Cryoglobulins . Cryoglobulin Outline. I. Cryoglobulins Background II. Types of antibody classes associated with Cryoglobulins III. The diseases associated with Cryoglobulins IV. Cryoglobulin disease treatments V. The Cryoglobulin test principle.
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I. Cryoglobulins Background
II. Types of antibody classes associated with
III. The diseases associated with Cryoglobulins
IV. Cryoglobulin disease treatments
V. The Cryoglobulin test principle
VI. The Preparation of Specimen
VII. The Collection Procedure
VIII. The Cryoglobulin Test Procedure
IX. Quality Control Test
X. Test Results
precipitate reversibly at lowered temps.
Recent studies have shown that the temperature at which cryoglobulins precipitate varies with the total protein concentration. Higher concentrations of protein in a sample increases the temperature at which the cryoglobulins precipitate.
Cryoglobulins are made up of monoclonal
antibodies IgM or IgG, rarely IgA. IgM tends
to precipitate at lower temperatures than does
Occasionally, IgM macroglobulin is both cryo precipitable and capable of cold induced antibody mediated agglutination of red cells.These are referred to as cold agglutinins. Not all cryoglobulins are cold agglutinins because they do not share some of the antibody characteristics of cold agglutinins.
Cryoglobulins are classified into three types
based on their composition.
Type I - is made up of a monoclonal single
homogeneous immunoglobulin usually IgM or
IgG. The Cryoglobulin concentration is
usually high, greater than 5 mg/ml.
Type II - are classified as mixed cryoglobulins
Type III - are mixed cryoglobulins that lack
a monoclonal component.
Examples of Type I Cryoglobulins disorders
include Waldenstrom’s Macroglobulinemia,
Paroxysmal Cold Hemoglobinuria, and
Idiopathic Nonmalignant Monoclonal
Symptoms of Type I Waldenstrom’s
Macroglobulinemia include hyperviscosity of
the blood, cold urticaria, Raynaud’s
Phenomenon, Purpura, and Cutaneous
Vasculitis with or without ulcerative retinal
hemorrhage. These monoclonal antibodies
are IgM or IgG.
In the case of Waldenström's Macroglobulinemia, these types of cryoglobulins precipitate due to cold exposure and may induce partial or complete occlusion of small blood vessels.
Idiopathic nonmalignant monoclonal
cryoglobulinemia may be related to a unique
gene arrangement in certain individuals.
Studies have shown that this may relate to the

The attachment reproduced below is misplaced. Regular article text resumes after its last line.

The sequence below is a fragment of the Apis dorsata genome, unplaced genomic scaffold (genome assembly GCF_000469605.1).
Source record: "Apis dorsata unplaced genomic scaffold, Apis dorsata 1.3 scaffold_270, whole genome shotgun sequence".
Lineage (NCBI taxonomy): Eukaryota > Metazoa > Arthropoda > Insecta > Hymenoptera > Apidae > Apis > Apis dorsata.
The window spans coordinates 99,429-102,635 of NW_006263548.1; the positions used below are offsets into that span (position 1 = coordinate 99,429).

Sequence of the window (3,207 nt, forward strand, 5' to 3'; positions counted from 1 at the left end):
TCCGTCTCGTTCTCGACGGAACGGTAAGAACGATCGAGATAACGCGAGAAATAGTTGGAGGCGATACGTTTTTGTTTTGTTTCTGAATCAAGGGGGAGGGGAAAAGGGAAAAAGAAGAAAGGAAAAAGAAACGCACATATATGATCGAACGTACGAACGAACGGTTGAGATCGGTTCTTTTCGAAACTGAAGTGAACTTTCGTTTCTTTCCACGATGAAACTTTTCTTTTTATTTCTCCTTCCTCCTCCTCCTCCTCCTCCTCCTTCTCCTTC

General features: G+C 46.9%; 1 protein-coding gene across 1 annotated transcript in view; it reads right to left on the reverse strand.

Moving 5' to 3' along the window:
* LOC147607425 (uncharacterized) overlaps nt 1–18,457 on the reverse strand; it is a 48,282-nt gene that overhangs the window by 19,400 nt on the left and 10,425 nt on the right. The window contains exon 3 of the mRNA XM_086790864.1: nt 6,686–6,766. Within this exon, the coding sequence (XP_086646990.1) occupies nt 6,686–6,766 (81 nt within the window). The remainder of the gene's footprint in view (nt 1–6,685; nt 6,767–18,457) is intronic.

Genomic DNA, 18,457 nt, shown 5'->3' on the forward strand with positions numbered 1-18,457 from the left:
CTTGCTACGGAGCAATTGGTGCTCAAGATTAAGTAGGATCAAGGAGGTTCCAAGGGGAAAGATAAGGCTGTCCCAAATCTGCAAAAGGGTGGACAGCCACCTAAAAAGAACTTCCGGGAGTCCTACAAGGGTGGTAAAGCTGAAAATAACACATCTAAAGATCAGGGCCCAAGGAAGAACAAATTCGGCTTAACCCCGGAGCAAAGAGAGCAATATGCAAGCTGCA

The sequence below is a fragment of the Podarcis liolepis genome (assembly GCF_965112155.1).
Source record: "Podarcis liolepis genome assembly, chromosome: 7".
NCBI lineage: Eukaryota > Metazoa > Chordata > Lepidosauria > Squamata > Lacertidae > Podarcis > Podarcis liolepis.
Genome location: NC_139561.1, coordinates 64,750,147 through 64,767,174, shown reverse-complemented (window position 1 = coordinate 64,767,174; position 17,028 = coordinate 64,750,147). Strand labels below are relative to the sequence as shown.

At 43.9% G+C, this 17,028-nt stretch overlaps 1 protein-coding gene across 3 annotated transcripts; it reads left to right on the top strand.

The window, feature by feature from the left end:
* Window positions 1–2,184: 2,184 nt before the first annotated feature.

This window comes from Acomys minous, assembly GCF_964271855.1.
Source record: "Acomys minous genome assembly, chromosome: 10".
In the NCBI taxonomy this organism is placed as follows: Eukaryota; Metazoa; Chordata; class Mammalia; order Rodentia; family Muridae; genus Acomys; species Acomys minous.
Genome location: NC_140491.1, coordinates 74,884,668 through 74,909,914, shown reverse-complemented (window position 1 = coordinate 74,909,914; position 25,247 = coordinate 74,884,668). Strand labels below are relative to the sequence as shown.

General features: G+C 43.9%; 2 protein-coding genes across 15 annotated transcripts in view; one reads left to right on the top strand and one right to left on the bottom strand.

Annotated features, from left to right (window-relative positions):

high rate of synthesis of cryoglobulins in
nonmalignant B cells.
Paroxysmal Cold Hemoglobinuria is caused by a Type I cryoglobulin that lyses red blood cells at 37 degrees Celsius. The key point is that compliment was attached at 0 - 4 degrees C. When the temperature rose, red blood cells lysed. The antibody specificity is directed against the red blood cell antigen P3.
Symptoms of (PCH) include, discoloration of
the area varying from pale gray to dark blue-
violet. Usually the areas are the fingers, toes,
earlobes, and the nose. Pain and numbness is
associated with PCH as well as anemia.
Age groups most susceptible for PCH are the elderly population between the ages of 60 - 80 years old.
Treatment for Type I Cryoglobulin disorders are designed to eliminate the immune complexes between Cryoglobulin antibodies and antigens. This can be done by prewarming of blood in transfusions, and administering of steroids. Splenectomy has been performed in selected idiopathic cases.
These disorders are associated with a major disorder called Essential Mixed Cryolobulinemia or (EMC).
The symptoms for the Type II Cryoglobulin
disorder, EMC include the following:
Note: Essential Mixed Cryoglobulinemia or EMC is slightly more common in females than males. In fact, females that are between the ages of 30 - 50 years of age are more susceptible.
Treatment for EMC have involved the following:
Type III Cryoglobulins are very rare occurrences and occur in low concentrations. They are usually resolved when the precipitate dissolves.
Cryoglobulins are abnormal immunoglobulins that form complexes and precipitate out of serum at low temperatures and redissolve upon warming or returning to room temperature. The Cryoglobulin test detects antibodies in the blood that may cause sensitivity to low temperatures.
The specimen required is whole blood. The sample is brought to the laboratory immediately after drawing. The specimen must not be refrigerated before the test.
. Tubes for collection should not be anticoagulated blood since the use of plasma may result in the development of cold-precipitable fibrinogen, (cryofibrinogen) or heparin-precipitable
A known positive patient sera may be used as
a positive control when available. There is no
commercial material available.
Positive test results of less than 1 mg/ml is
considered normal. Positive test results of
concentrations of Cryoglobulins greater than 1
mg/ml is indicative of disease. If positive, the
exact composition of protein is detected by
The test for detecting cryoglobulins is based
on the effects of temp and their solubility.